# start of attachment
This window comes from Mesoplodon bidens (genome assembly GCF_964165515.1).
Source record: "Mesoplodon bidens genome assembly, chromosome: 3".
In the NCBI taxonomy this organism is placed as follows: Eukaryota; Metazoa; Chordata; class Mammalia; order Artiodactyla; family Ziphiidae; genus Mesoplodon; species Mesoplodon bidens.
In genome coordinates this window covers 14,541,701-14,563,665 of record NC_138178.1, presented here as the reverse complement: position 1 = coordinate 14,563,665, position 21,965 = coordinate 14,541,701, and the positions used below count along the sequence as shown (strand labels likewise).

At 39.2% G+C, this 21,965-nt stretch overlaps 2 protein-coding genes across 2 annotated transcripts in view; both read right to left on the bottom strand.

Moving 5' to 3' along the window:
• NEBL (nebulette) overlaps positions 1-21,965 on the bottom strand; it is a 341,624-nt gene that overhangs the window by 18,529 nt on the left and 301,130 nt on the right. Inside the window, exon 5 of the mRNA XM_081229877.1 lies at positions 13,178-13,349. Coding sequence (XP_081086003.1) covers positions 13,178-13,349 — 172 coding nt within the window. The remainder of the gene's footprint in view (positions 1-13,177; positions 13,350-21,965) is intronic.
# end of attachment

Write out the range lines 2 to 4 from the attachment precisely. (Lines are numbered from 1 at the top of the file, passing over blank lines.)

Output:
Source record: "Mesoplodon bidens genome assembly, chromosome: 3".
In the NCBI taxonomy this organism is placed as follows: Eukaryota; Metazoa; Chordata; class Mammalia; order Artiodactyla; family Ziphiidae; genus Mesoplodon; species Mesoplodon bidens.
In genome coordinates this window covers 14,541,701-14,563,665 of record NC_138178.1, presented here as the reverse complement: position 1 = coordinate 14,563,665, position 21,965 = coordinate 14,541,701, and the positions used below count along the sequence as shown (strand labels likewise).